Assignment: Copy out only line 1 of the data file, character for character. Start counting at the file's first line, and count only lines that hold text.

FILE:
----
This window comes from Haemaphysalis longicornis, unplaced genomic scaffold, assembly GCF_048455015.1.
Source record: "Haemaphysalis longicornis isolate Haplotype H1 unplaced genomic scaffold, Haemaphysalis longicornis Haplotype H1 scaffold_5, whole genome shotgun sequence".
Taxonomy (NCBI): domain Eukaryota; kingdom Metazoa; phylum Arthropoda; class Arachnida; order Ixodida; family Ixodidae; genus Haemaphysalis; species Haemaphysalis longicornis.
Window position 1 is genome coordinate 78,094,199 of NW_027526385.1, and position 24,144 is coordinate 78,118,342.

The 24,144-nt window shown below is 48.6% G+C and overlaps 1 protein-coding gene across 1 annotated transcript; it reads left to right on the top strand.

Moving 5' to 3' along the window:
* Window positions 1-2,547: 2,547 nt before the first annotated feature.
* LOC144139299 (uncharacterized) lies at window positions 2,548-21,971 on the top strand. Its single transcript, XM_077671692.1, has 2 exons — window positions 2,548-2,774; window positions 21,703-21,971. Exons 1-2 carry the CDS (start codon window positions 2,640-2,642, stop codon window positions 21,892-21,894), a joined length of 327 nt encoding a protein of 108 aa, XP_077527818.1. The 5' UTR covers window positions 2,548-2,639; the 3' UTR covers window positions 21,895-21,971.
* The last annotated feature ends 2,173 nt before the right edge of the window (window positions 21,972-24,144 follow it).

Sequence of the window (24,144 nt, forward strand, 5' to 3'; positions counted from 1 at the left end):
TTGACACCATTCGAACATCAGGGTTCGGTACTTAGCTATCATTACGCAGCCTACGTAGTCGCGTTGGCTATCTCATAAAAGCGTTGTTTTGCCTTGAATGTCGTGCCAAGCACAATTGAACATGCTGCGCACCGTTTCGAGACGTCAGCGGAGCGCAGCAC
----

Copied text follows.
This window comes from Haemaphysalis longicornis, unplaced genomic scaffold, assembly GCF_048455015.1.